Anti-dumping duty unfair: WAFarmers

Kate MatthewsCountryman
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WAFarmers has warned Australian Customs and Border Protection Services (ACBPS) that a glyphosate anti-dumping duty will be an unfair burden on Australian farmers.

In February, Nufarm and Accensi successfully lodged an application for ACBPS to investigate the alleged dumping of cheap formulated glyphosate imported into Australia from China.

Industry had until March 19 to comment on the claims, with six out of seven respondents saying there was no merit in the claims.

Both Nufarm and Accensi formulate glyphosate in WA and the eastern states and claim dumped imports contributed to a 20 per cent reduction in Australian production volumes in the 2010-2011 financial year.

At the same time, imported volumes increased 393 per cent.

WAFarmers wrote in its submission that an anti-dumping duty would immediately increase costs of all glyphosate products and, in the long-term, would set a new 'floor price' with ongoing cost increases borne by farmers.

Singapore-based Pacific Agriscience claimed an anti-dumping duty would discourage innovation and make Australian agricultural produce less competitive in world markets.

Pacific Agriscience managing director CS Liew commented it was the applicants own act of importing large amounts of glyphosate from China that had contributed to the predicament.

Law firm Corrs Chambers Westgarth, acting on behalf of the China Chamber of Commerce of Metals, Minerals and Chemicals, which in turn represents Chinese glyphosate exporters, said Chinese exports had not injured the Australian industry.

Corrs Chambers Westgarth highlighted a correction in price to historical levels and Nufarm reducing its exposure to formulated glyphosate when the Australian market was expanding as the causes.

But India-based United Phosphorous, ranked third among generic agrochemical organisations in the world, suggested the problem lay with the different standards of quality adopted by organisations.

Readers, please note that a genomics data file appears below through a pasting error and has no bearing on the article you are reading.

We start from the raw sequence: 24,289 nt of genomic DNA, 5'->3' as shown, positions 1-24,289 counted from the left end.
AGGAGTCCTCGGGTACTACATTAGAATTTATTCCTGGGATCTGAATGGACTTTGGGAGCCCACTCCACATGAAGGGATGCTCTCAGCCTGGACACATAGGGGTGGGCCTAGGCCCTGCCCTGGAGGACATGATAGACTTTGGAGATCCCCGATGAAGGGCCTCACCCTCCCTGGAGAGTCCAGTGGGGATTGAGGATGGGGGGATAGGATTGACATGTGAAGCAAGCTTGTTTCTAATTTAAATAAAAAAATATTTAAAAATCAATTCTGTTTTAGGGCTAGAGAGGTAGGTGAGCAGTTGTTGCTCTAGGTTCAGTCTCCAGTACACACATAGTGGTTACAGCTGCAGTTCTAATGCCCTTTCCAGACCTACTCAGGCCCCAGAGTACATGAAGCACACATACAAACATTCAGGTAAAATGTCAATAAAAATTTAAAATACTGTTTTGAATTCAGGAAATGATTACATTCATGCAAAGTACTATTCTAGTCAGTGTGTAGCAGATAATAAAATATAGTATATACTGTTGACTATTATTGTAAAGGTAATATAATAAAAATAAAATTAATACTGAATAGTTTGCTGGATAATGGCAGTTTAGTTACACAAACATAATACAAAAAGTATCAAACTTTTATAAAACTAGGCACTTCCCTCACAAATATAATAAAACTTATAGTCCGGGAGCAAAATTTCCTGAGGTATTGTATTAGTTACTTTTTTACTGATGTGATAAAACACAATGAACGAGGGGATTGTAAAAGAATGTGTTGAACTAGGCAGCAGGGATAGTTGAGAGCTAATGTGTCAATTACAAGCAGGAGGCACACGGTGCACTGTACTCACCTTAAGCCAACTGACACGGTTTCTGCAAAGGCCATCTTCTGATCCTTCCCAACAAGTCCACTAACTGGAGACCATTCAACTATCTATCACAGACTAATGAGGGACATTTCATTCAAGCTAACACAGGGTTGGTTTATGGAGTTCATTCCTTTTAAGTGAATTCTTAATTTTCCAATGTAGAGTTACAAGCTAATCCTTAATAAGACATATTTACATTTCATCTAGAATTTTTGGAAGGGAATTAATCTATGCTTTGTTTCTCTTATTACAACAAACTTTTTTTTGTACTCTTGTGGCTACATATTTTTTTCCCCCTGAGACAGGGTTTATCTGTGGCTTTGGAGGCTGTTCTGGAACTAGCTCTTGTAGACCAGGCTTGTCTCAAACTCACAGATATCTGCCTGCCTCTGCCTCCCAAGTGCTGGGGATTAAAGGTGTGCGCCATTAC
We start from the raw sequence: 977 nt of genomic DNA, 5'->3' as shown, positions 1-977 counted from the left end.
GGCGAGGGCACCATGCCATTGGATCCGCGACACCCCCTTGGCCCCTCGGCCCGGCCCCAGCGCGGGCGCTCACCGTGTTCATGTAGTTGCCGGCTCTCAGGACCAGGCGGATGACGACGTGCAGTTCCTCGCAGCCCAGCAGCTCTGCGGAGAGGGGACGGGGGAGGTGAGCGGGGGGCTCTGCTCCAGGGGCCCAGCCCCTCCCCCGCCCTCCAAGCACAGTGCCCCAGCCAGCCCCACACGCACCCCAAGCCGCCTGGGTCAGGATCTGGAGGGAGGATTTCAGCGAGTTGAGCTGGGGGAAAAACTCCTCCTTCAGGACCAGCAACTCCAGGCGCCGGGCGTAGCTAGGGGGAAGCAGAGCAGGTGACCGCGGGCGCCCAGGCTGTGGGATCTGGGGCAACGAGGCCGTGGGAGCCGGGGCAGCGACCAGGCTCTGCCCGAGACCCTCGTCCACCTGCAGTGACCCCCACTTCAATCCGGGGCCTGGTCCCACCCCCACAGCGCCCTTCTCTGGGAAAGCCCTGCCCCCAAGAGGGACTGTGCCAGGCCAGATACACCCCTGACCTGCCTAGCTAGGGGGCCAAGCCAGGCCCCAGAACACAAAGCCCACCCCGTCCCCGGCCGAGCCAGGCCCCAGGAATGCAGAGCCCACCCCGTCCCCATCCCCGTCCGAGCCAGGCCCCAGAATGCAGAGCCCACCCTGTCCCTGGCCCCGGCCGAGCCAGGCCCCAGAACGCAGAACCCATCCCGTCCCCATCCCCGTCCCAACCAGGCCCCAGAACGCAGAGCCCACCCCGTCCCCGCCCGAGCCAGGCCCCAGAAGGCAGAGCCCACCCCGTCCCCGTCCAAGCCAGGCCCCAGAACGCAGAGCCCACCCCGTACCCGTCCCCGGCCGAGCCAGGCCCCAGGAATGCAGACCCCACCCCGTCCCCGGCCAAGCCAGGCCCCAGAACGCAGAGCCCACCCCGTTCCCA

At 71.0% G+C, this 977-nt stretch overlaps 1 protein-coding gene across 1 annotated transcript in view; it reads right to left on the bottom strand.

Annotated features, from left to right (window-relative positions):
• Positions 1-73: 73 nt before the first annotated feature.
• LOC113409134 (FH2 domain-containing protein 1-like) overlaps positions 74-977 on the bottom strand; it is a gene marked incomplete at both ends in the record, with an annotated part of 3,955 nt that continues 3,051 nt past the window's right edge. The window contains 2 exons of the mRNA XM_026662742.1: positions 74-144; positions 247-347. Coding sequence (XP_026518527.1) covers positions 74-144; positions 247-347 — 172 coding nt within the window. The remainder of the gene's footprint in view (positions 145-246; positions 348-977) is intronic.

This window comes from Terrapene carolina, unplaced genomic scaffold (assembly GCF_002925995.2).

United Phosphorous director Chander Yarrapotu wrote that some imports from China were sourced through traders not registered with the Australian Pesticides and Veterinary Medicines Authority (APVMA).

Mr Yarrapotu added the imports contained cheap surfactant that could reduce costs by 25 to 30 cents a litre.

"Organisations that follow strict standards and adhere to APVMA-registered formulations find it difficult to compete with the cheaper grade available," he said.

"The fundamental problem lies with the finished goods with low grade surfactant entering Australia.

"We do not believe there are sufficient checks to ascertain that the imported product conforms to the product specifications and recipe registered with the APVMA."

Submissions were also received from Agrichem Manufacturing Industries and Agronomiq, as well as questionnaire responses from Farmoz, Landmark Operations and Titan Ag.

A Nufarm submission clarified salts of glyphosate as like goods and within the terms of the investigation.

An ACBPS spokesperson said public versions of the submissions were accessible on the electronic public record for the investigation (no. 183) at http://adpr.customs.gov.au/Customs/.

A final report and recommendations will be made to the Minister for Home Affairs by July 10.

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